That’s OK, though, because I’ve been here before, and now I know it’s just a case of sitting down and pushing through the fog until I find the story. I’m therefore adopting a “car headlights” approach to this draft, in that I’m only going to plan each scene in detail just before I write it, because that’s the only point at which I have a good chance of knowing what needs to happen next. I have a pocket-sized Moleskine and I’m starting a new scene outline on each righthand page – I just hope I have enough pages!
The reason I want to plan each scene before I write it is because I’m also trying out all three of Rachel Aaron’s productivity boosters at once. One leg of that tripod is to know what you’re going to write before you sit down to write it. The others are to have fun (as mentioned in my last post) and to keep a spreadsheet of writing sessions to find out when and where you’re most productive.
That brings me onto the fact that this month is also Camp NaNoWriMo, the summer version of the famous writing extravaganza, so I’m using that to try and jumpstart my mojo. After all, the first two books were originally written for NaNoWriMo, and they turned out OK in the end! Also, if I’m tracking my daily word count anyway, it’s not much more work to do a full productivity spreadsheet.
So far it seems to be working – I exceeded my 1667-word target both days! Let’s see if I can keep that up for a whole month…
I’m in a Henry V mood at the moment, what with the excellent Hollow Crown (Richard II, Henry IV 1 & 2 and Henry V) running on BBC2, and of course I’m about to launch into my own trilogy finale.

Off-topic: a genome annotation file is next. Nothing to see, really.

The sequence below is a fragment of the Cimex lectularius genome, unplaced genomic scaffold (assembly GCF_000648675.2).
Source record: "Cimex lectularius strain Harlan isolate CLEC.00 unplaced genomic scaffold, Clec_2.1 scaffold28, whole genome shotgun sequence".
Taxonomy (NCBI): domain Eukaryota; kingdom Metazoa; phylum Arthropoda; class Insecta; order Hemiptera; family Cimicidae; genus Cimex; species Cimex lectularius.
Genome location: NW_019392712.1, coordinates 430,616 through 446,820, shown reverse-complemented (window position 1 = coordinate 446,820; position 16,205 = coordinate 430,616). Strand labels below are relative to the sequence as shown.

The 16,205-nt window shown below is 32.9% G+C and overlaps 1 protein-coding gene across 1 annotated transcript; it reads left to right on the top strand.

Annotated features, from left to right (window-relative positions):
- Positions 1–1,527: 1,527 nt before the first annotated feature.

As I blogged back in February, this is the first time in five years I’ve written a completely new book, so I’m trying to condense everything I’ve learned so far into a coherent process. In an effort to improve my outlining and productivity, I’m taking a few leaves out of Rachel Aaron’s book, specifically her blog article How I Plot a Novel in 5 Steps, but adapted to suit my own foibles. For the past nine months I’ve been gestating the story, noodling around Rachel’s Steps 0-2 in an effort to develop my ideas of how the story might play out. During this stage I’ve tried on a few different scenarios for size, and because this is a long drawn-out process, it’s best done in small chunks in-between more urgent stuff like writing and promoting previous books.
However with The Merchant of Dreams handed in, there’s nothing for it now but to knuckle down in earnest to writing The Prince of Lies.
In the absence of a version of Scrivener for the iPad (still in development), I’m using a combination of Scrivener, Notebooks, and StorySkeleton for my final planning. Character profiles and general plot notes go into Scrivener and get synced to Notebooks, then as I get ideas for specific scenes I’m putting them into StorySkeleton, which will eventually get imported into the Draft folder of my Scrivener project (fingers crossed!). I’m doing it this way because to me, the plot and the narrative are two very different beasts. Some plot events will never appear on the page, so I don’t want to create index cards for them, but others will require several scenes depending on how I structure the narrative.
So far it seems to be going well – I aim to push through Step 3 (Filling in the Holes) over the next week or so, then start writing the first draft by the end of the month. If I’m still a bit stuck on plot by then, I may well start writing at the beginning and plot as I go along. It’s still one big experiment…